One Nation NSW leader and MLC Mark Latham will push 500 anti-transgender ‘information packs’ compiled by anti-trans lobby group Binary Australia into P&C groups in New South Wales.

The packs were funded by donations to Binary Australia, which was launched last year from the ashes of the Marriage Alliance, which also campaigned heavily against marriage equality and LGBTI rights.

The packs will distribute misinformation directly to parents’ groups encouraging the non-acceptance of trans children and warning against “indoctrination programs” that use “politically correct ‘code’ words like ‘anti-bullying'”.

Called the ‘Anti-PC P&C Pack’, it encourages parents to quiz schools over which bathrooms trans students use, where they sleep when on school camps, whether they are allowed to participate in sports that align with their gender, and other needless, invasive questions.

The packs appear to be endorsed by NSW Education Minister Sarah Mitchell, who said that “P&Cs … are best placed to raise concerns with principals who, I believe, are generally closely connected with their student and parent cohorts.”

Binary Australia’s director Kirralie Smith, who was briefly a Senate candidate for Cory Bernardi’s Australian Conservatives Party at the state election earlier this year, claims the packs are designed to prevent “radical transgender indoctrination”.

In January this year, Latham announced a One Nation policy to ban trans self-identification. He is now the chair of the Upper House’s education committee.

The plan has the backing of Finance Minister Damien Tudehope, Corrective Services Minister Anthony Roberts, Member for Mulgoa Tanya Davies, and Matthew Mason-Cox MLC.

Tudehope, who in 2016 presented a petition to end the Safe Schools program calling it a “Trojan horse for far-left extremists”, was meant to attend the launch of the packs.

In 2017, Davies – then Minister for Mental Health – stated that suicide “statistics are disproportionately high within the LGBTI community” and that “as a government we need to do everything we can to directly tackle that” while announcing $500,000 in funding for ACON to deliver LGBTI suicide prevention programs.

“The best way governments can proactively intervene in people’s lives is through grassroots organisations, because it’s those organisations that are engaged in people’s lives directly on a daily basis,” Davies said at the time.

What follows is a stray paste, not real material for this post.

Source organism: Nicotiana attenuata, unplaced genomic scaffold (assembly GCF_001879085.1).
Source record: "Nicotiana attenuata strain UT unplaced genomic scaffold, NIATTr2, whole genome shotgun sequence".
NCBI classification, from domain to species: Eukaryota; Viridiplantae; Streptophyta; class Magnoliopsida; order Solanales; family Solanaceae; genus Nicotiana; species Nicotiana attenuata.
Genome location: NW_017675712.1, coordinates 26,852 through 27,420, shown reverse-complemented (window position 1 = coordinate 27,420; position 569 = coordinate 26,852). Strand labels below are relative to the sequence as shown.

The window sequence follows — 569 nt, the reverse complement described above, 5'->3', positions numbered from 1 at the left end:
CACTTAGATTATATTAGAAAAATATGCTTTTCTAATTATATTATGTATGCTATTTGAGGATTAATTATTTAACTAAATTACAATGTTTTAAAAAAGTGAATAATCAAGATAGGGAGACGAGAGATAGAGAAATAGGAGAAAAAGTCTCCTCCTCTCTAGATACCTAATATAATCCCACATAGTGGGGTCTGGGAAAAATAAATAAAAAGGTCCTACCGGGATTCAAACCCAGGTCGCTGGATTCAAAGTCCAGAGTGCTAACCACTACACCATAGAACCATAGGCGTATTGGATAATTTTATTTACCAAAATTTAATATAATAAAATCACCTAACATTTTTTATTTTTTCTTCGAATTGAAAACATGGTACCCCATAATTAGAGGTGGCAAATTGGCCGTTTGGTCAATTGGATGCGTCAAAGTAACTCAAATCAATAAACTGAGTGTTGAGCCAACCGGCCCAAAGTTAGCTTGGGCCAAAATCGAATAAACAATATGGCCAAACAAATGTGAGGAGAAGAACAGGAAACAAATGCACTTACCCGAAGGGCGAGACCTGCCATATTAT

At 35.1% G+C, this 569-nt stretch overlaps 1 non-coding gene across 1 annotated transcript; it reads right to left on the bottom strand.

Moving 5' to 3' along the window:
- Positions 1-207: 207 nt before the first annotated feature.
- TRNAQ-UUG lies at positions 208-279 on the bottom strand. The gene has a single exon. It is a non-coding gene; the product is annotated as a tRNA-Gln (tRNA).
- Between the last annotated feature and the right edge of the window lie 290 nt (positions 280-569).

NSW Greens MLC David Shoebridge, who is also on the education committee, tweeted about the plan after raising it with Mitchell in parliament.

Trans advocate and former Young Australian of the Year nominee Margot Fink tweeted about the plan, saying “it’s way past time right wing extremists stop using our lives for political fear mongering and whipping up hysteria.”

“It’s exhausting to be trans some days. Like waking up today to hear right wing extremists have launched a campaign to harass trans children in schools, when all any of us want is basic respect, dignity, and equality to be ourselves,” she said.

“And to be clear, ANY success these transphobic campaigns have will cause harm to trans children, and the community as a whole.”

48 per cent of trans young people in Australia between the ages of 14 and 25 have attempted suicide, according to a 2017 study.

Anyone concerned about the impact of the packs should contact The Gender Centre, which delivers school support programs which help facilitate the safe transition of young people while at school.

A spokesperson for the Federation of Parents and Citizens Associations of New South Wales (P&C Federation) said the organisation had no comment as they have not seen the materials.

The office of Tanya Davies MP has also been contacted for comment.

If you or someone close to you is struggling and needs someone to speak to, you can contact one of these services:

Switchboard/QLife: 1800 184 527
Headspace: 1800 650 890
Beyond Blue 1300 224 636
Lifeline: 13 11 14

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